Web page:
Chapter 10 – Philip II and the rise of Macedon
One of the reasons that Macedon was successful in conquering the Greek states was
because of the instability of the other nations. Through the political divisions and
economic strains, the development of a consistent policy in Athens was hard. Also, this
prevented poleis such as Athens, Sparta and Thebes to make an alliance.
• For early Macedonian history, the kings of Macedon rules unstable kingdoms.
Macedonian kings struggles constantly to maintain their independence while
striving to assert their authority over the local who ruled various regions that
made up the kingdom of Macedon.
• Macedonia’s geography also made it even harder for there to be a successful
kingdom. However, the heart of Macedon had a larger agriculture population. It
had mountains, forest and mineral deposits.
• The only way that Macedon would be able to come a successful nation and be
able to grow and expand its power was if the tribes who jealously guarded their
freedom from the control of the lowland Macedonians kings could cohesively
Macedonian society and kingship
• In antiquity neither Macedonians nor Greeks considered the Macedonians to be
Greeks and the two cultures had little in common.
• In Greek civilization, cities were the core of the kingdoms were as prior to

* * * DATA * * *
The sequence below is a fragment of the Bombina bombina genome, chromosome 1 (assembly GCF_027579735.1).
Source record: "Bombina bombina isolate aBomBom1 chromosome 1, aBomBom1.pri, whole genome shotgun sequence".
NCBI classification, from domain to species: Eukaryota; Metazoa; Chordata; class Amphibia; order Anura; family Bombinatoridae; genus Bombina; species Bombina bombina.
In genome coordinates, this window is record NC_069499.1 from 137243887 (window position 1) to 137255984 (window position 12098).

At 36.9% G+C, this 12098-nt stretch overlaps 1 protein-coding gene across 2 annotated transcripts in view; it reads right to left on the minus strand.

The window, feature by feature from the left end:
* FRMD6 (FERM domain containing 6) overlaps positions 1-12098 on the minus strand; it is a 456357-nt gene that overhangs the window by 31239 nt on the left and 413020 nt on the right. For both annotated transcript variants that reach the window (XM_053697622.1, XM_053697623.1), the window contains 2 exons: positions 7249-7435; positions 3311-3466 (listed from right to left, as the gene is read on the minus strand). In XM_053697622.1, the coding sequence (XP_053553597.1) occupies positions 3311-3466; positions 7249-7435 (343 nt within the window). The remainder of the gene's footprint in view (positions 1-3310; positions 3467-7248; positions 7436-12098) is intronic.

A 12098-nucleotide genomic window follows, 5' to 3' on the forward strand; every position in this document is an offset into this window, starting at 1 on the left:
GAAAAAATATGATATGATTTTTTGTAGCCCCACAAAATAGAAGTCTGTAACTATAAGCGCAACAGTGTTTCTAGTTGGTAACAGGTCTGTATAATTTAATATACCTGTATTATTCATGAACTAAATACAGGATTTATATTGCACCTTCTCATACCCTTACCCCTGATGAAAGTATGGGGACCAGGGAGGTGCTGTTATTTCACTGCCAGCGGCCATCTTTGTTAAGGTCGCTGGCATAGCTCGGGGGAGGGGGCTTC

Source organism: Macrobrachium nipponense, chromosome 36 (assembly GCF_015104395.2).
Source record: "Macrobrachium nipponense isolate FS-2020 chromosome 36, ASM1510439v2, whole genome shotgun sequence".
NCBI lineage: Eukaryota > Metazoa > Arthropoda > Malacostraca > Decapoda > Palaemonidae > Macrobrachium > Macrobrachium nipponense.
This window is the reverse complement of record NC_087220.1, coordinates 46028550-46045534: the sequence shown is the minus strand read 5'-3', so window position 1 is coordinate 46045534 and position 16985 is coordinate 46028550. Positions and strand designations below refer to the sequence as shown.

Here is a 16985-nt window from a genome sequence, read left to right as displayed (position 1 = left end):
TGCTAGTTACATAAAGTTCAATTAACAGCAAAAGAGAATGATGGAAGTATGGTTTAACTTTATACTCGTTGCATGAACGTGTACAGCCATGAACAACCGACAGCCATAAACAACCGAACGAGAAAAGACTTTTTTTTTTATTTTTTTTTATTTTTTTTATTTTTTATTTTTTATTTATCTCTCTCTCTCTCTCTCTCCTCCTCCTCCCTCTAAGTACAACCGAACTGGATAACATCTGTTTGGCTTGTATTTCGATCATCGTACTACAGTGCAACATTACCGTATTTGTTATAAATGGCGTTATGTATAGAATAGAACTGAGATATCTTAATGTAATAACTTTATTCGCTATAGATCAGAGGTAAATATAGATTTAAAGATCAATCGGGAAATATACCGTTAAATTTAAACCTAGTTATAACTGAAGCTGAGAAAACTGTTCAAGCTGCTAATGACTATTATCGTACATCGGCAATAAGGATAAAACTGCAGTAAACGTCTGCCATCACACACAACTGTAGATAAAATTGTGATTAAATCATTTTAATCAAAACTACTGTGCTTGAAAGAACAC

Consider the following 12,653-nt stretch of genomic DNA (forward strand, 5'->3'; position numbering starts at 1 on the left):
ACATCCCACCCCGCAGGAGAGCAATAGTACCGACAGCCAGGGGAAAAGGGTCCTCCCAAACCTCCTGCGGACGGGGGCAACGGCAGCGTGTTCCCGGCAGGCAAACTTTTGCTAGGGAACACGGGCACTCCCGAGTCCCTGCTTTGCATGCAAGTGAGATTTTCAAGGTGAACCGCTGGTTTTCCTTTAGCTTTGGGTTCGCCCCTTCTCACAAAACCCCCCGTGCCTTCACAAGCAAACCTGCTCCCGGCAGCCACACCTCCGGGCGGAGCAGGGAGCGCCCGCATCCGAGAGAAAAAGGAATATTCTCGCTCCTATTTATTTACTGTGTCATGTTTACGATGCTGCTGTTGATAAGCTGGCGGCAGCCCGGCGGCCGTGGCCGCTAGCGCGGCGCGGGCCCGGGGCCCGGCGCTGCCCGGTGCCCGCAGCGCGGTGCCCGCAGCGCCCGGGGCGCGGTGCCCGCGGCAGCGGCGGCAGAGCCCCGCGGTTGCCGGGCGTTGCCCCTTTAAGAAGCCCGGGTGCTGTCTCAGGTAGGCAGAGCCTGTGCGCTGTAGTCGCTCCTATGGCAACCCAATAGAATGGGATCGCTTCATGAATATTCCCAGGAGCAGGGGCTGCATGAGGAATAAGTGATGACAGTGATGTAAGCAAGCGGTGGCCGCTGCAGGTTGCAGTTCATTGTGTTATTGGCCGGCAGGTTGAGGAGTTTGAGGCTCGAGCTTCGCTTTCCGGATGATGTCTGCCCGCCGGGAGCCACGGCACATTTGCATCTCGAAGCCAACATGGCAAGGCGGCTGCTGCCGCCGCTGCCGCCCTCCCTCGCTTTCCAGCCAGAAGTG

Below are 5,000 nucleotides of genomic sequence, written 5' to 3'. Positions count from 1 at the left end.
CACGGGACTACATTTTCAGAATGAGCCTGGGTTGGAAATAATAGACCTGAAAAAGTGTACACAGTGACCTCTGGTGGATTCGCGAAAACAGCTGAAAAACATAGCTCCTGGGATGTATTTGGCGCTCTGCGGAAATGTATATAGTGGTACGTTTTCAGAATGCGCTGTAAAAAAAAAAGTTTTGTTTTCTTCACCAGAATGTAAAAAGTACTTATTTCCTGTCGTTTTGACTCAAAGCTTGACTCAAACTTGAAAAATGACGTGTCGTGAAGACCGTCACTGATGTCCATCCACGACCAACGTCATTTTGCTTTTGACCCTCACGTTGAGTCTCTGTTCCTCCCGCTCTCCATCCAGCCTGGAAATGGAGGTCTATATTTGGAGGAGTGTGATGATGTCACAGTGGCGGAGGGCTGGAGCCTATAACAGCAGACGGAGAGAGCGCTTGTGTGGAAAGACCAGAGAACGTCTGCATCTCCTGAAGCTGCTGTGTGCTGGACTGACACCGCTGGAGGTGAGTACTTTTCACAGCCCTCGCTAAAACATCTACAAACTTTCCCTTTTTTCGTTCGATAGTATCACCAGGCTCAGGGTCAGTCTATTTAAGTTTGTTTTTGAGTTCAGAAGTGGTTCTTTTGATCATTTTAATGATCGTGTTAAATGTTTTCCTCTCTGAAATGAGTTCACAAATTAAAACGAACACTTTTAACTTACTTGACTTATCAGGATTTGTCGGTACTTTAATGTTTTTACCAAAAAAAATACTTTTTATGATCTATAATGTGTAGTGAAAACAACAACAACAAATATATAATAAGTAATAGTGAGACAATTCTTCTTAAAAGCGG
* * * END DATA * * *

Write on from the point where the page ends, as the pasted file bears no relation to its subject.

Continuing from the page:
Philip’s reign, city life in Macedonia was limited.
• Another thing that differentiates the Macedonian culture from the Greek culture
was the Macedonian kings believed in polygamous relationships and their love of
wine. War and hunting were central to the life of a Macedonian noble.
• Before a young man could be recognized as a man, they had to spear a boar and
kill an enemy. Many feuds resulted from heavy drinking, competitions for
preference at the royal court and rivalries over the favours of young men and
women were common among both cultures.
The predecessors of Philip II & The reign of Philip II
• When Philip II came to power in 360 BC, Macedon was faced with a crisis. They
were chronically instable which left their kingdom to be subject to threats from
both Greek and non-Greek enemies.
• Philip II was the last son of Amyntas and his wife was an Ilyrian woman named
• When Philip II was exile to the island of Thebes, he learned many things that he
would use to help him defeat the Thebans. He got invaluable insight into
contemporary Greek political and military tactics. • With the chaos that was going on in Macedon and all the deaths of Philips
brother. He was sent back to Macedon and was the sole heir to the throne.
The reforms of Philip II
• Phillip II’s reign coincided with a revolution in military tactics and weaponry that
ended the Greek’s dominance of the battlefield.
• Philip created a new phalanx to replace the old undisciplined military. The
soldiers in the phalanx were equipped with new weapons and had new role in
• Each member of the phalanx wore a metal helmet and carried a small shield and
short sword. But his new discovery and main weapon was the sarissa which was a
big pike around 8ft long.
• Philip strengthened the bonds between the army and the king so they to felt like
one of his nobles, his personal companions.
Philip, Athens and the Peace of Philocrates
• Philip had a tense relationship with the Athenians since the begging of his reign
because he bought their neutrality by promising them to restore Amphipolis and
then capturing all of Athens principal allies in the north Aegean.
• Athens was unable to respond to Philips actions because of th